Vanilla Chai Latte

A vanilla chai latte combines the spices of masala chai with the foam of a latte! This fancy tea latte tastes like it’s from a coffee shop.

Vanilla chai latte

How cozy does this cup look? Yes, this vanilla chai latte is the equivalent of putting on a fuzzy sweater and curling up by a roaring fireplace. In fact, maybe it will help me with my aversion to making it through the winter! This tea is flavored with the beautiful spices of masala chai: cinnamon, cardamom and ginger. Add to it the frothed milk foam from a cafe latte, and you’ll feel like you’re drinking a fancy tea latte from your local coffee shop. Here’s how to make it (and why not to order a chai tea latte).

Why not to say chai tea latte

First up: let’s talk terminology. Avoid saying the words “vanilla chai tea latte.” In fact, ban the phase chai tea from your vocabulary all together. Why? The word chai translates to “tea” in Hindi, so saying chai tea is like saying “tea tea.”

The more correct term for the Indian tea blend is masala chai. The word masala refers to a blend of spices used in cooking. Just like the word curry, a Westernized reduction of a complex blend of Indian spices, the American concept of chai can appropriate a rich Indian cultural tradition.

Vanilla chai latte

So what’s a vanilla chai latte?

A chai latte is a Western invention: it takes traditional masala chai, the milky spiced tea from India, and combines it with frothy steamed milk of a latte. The mashup was popularized by Starbucks in the 1990’s. Many coffeehouse versions of a chai latte have little left of the traditional Indian inspiration: they’re often too sweet and overly spiced.

The recipe below for a vanilla chai latte is gently spiced and subtly sweet, with a beautiful vanilla essence. It combines our masala chai recipe for milky tea with chai spices, then adds steamed milk for a frothy top. It’s just sweet enough and light instead of overly rich.

Make a homemade chai spices blend

Masala chai spices can include many different ingredients based on the cook, just like curry powder. This Homemade Chai Spice mix uses common chai spices, but note there are many more used regionally in Indian blends. Often traditional masala chai will use whole spices, or require the cook to grind whole spices in a mortar and pestle. This blend uses ground spices for simplicity, and it also allows you to use this mix in baking recipes. Here’s what you’ll need for the chai spices:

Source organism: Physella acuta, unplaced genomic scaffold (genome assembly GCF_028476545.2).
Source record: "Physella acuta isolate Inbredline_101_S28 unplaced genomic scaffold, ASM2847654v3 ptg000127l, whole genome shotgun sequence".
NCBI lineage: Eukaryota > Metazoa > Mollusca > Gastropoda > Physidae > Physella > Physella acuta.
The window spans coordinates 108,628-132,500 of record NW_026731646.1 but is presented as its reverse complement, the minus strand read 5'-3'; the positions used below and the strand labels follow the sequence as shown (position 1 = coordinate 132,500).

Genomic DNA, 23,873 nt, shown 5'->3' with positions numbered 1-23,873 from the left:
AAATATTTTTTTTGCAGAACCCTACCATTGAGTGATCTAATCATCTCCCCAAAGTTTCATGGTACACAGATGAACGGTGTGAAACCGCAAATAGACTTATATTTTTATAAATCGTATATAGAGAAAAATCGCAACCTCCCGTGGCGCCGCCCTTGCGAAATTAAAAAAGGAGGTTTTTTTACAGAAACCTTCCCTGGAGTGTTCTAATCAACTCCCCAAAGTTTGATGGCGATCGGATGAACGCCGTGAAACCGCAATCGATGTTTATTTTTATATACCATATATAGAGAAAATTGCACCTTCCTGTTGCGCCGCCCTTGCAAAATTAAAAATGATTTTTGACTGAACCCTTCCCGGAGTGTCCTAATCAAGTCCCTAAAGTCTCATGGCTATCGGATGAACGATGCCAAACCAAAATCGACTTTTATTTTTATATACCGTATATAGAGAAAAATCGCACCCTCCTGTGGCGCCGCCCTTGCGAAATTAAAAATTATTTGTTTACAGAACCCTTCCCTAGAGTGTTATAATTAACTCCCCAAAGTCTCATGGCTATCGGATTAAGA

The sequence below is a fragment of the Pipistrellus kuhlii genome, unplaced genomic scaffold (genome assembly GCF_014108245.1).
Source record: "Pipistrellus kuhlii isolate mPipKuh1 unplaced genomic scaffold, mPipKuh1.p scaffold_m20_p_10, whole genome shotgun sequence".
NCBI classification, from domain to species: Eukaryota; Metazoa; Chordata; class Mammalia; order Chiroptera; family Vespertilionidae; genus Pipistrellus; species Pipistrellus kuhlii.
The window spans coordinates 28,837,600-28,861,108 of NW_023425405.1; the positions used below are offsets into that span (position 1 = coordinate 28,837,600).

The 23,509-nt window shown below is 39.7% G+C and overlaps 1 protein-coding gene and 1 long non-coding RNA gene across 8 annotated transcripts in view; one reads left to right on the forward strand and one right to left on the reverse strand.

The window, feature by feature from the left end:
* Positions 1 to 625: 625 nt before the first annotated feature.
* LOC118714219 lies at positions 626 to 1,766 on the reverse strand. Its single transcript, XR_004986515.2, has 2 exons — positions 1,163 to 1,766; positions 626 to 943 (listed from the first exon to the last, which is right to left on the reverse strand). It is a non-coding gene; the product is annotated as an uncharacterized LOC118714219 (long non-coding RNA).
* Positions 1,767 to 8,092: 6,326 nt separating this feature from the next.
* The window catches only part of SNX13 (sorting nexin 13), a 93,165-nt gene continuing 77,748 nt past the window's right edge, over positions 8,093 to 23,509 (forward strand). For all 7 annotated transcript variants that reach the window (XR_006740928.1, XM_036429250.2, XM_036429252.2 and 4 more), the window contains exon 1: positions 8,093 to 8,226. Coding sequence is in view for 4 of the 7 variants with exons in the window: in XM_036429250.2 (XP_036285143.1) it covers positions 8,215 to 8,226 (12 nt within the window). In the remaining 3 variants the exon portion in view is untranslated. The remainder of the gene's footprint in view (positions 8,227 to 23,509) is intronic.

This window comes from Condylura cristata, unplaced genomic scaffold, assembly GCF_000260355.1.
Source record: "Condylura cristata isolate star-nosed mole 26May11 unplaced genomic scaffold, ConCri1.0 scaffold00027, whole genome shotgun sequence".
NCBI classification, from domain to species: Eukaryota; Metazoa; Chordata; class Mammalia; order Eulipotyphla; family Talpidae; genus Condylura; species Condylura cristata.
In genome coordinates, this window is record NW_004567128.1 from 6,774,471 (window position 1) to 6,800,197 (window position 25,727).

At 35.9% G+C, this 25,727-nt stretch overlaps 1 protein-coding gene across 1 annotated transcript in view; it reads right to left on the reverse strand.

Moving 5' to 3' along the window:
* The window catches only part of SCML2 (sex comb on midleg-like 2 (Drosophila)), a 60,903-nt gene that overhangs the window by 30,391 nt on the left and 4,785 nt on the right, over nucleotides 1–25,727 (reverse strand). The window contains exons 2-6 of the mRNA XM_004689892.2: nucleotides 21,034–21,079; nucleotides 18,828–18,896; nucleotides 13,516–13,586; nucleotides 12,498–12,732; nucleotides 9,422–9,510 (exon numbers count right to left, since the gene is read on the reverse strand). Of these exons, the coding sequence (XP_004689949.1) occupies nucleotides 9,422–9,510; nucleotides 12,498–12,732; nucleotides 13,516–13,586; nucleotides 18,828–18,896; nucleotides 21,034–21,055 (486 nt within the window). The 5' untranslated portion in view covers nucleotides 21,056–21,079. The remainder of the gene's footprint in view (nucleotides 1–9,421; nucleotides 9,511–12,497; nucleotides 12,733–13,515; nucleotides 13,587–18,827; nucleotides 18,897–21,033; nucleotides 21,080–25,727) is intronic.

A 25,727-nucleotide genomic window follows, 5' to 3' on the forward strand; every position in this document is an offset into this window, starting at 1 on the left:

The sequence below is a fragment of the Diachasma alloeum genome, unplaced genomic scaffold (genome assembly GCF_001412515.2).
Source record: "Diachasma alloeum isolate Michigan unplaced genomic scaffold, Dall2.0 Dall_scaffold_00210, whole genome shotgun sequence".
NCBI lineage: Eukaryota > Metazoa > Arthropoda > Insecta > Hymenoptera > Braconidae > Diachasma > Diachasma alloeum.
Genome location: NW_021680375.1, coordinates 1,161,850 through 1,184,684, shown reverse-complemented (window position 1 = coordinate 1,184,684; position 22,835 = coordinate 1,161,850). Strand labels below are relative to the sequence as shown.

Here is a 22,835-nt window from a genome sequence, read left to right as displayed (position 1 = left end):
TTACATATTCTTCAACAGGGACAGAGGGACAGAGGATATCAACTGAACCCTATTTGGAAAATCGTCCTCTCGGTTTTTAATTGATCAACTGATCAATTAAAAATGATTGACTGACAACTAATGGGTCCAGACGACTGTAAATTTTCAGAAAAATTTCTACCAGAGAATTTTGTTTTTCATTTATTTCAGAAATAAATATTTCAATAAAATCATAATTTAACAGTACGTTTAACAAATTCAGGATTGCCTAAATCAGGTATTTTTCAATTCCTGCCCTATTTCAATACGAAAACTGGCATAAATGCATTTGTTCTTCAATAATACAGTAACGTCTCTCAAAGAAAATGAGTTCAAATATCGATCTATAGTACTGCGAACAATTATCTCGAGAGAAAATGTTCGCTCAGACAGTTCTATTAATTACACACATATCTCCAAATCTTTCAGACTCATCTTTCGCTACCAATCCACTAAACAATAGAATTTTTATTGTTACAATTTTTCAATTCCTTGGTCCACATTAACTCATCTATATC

• Cinnamon
  • Ginger
  • Cardamom
  • Black pepper
  • Nutmeg
  • Cloves
  • Fennel seed
Chai spices

How to froth milk for a vanilla chai latte

The most important part of a vanilla chai latte is frothing the milk! You’ll need a little technique to get the perfect foam, and some equipment. If it’s your first time frothing, we highly recommend reading How to Froth Milk before you start.

  • The best milk for a tea latte? Our favorite is 2% milk. Use whole milk if you like a richer latte, but avoid skim.*
  • Heat the milk to 150 degrees (scalding). The temperature is important for the perfect frothy foam. Use a food thermometer for best results. Or wait until the milk is hot to the touch with some small bubbles starting to form on the outside, but it’s not yet simmering.
  • Use a French press or hand frother. We used our French press to froth the milk and it worked great. You can also use a hand frother (which works even better!), or simply vigorously whisk the milk. For the French press, pump 100 times or 1 minute: this should result in beautiful, creamy and frothy foam!

*Want a vegan vanilla chai latte? These tips work only for dairy milk. Go to our Vegan Chai Latte post for how to froth non-dairy milk.

Sweeteners for this vanilla chai latte

This vanilla chai latte is crafted to be just sweet enough! If you’re used to super sugary drinks from Starbucks, you can add a little more sweetener in advance. Here’s what we like to use to sweeten it just right:

  • Maple syrup (favorite). Maple syrup is our favorite natural sweetener for drinks: it adds nuance without maple flavor. (We also use it for cocktails.)
  • Simple syrup. Simple syrup has more of an intensely sweet, straightforward flavor.
  • Honey or agave syrup. These natural sweeteners also add gentle sweetness.